Primary teachers conducting inquiry projects: effects on attitudes towards teaching science and conducting inquiry

Sandra I. van Aalderen-Smeets, Juliette H. Walma van der Molen, Erna G.W.C.M. van Hest, Cindy Poortman

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Abstract

This study used an experimental, pretest-posttest control group design to investigate whether participation in a large-scale inquiry project would improve primary teachers’ attitudes towards teaching science and towards conducting inquiry. The inquiry project positively affected several elements of teachers’ attitudes. Teachers felt less anxious about teaching science and felt less dependent on contextual factors compared to the control group. With regard to attitude towards conducting inquiry, teachers felt less anxious and more able to conduct an inquiry project. There were no effects on other attitude components, such as self-efficacy beliefs or relevance beliefs, or on self-reported science teaching behaviour. These results indicate that practitioner research may have a partially positive effect on teachers’ attitudes, but that it may not be sufficient to fully change primary teachers’ attitudes and their actual science teaching behaviour. In comparison, a previous study showed that attitude-focused professional development in science education has a more profound impact on primary teachers’ attitudes and science teaching behaviour. In our view, future interventions aiming to stimulate science teaching should combine both approaches, an explicit focus on attitude change together with familiarisation with inquiry, in order to improve primary teachers’ attitudes and classroom practices.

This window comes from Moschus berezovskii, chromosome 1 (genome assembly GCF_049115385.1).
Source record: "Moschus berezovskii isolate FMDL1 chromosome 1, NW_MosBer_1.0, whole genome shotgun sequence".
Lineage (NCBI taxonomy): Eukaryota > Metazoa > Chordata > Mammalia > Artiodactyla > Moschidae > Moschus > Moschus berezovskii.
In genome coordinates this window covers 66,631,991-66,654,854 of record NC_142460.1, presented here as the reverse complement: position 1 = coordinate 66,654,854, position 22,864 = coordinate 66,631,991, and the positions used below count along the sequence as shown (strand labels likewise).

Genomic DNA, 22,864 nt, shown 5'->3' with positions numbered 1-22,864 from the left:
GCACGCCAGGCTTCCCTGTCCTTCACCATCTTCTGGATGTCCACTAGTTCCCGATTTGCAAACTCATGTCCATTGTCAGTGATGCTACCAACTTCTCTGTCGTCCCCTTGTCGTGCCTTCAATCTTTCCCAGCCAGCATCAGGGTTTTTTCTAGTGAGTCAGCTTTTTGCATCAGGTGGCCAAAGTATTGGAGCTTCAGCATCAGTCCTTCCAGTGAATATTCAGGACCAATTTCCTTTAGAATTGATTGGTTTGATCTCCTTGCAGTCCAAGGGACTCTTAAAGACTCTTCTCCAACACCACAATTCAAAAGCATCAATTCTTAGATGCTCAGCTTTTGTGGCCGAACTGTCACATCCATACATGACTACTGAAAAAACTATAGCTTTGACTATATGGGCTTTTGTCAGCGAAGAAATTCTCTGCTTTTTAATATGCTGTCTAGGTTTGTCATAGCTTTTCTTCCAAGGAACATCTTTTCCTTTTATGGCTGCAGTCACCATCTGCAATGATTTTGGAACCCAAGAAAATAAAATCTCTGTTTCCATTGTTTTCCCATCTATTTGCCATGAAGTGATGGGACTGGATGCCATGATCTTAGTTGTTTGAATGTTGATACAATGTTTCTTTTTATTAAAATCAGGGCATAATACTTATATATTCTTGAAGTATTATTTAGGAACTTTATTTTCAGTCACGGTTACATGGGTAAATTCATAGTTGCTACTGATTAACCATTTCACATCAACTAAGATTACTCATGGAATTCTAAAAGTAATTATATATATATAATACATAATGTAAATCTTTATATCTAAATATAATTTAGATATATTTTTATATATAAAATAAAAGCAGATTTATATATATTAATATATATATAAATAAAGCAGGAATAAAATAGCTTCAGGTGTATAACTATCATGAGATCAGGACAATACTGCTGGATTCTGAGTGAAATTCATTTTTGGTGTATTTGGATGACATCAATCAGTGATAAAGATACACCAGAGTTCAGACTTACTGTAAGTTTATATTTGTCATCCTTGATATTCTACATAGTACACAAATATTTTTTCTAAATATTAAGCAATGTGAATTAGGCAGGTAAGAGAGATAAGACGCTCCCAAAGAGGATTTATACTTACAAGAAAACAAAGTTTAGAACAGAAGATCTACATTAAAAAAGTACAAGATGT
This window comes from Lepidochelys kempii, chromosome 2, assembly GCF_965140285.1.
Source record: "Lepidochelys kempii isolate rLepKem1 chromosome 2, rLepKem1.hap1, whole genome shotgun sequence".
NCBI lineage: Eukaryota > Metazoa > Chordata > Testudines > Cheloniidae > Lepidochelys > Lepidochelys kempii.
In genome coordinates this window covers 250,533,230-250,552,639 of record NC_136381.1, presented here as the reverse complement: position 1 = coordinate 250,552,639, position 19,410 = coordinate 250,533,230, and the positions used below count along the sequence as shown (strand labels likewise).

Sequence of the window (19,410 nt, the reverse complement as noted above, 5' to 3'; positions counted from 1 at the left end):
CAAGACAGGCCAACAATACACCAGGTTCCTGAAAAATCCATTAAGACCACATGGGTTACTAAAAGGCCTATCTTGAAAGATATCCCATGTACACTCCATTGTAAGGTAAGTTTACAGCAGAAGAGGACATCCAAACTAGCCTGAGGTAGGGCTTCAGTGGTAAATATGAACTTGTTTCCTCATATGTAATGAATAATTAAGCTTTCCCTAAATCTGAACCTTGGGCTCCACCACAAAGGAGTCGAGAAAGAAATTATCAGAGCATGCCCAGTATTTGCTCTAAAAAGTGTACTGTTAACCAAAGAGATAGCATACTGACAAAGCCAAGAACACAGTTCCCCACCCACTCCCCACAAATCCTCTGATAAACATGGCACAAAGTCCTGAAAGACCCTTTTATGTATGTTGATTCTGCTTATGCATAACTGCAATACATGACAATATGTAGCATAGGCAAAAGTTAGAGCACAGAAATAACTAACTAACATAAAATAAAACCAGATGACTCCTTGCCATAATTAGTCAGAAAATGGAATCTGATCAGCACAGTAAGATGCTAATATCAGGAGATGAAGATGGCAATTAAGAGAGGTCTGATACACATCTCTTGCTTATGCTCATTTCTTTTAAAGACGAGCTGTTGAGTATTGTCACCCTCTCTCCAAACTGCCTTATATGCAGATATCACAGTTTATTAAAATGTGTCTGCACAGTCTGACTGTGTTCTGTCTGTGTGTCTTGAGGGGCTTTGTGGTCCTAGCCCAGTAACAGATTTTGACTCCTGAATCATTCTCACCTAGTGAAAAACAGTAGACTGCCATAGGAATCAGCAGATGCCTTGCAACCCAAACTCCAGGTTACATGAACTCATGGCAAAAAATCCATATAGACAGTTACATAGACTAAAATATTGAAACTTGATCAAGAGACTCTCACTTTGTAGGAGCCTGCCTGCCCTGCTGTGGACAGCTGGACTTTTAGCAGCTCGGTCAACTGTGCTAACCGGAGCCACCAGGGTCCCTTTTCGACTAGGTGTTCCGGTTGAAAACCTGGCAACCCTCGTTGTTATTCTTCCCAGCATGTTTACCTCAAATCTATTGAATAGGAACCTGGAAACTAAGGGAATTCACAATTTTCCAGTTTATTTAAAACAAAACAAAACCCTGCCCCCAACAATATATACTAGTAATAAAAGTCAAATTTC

Original languageEnglish
Pages (from-to)238-256
JournalInternational journal of science education
Volume39
Issue number2
DOIs
Publication statusPublished - 2017

Keywords

  • METIS-321251
  • IR-103174
  • Inquiry
  • Attitude towards science
  • primary teachers
  • Science education
  • professional development

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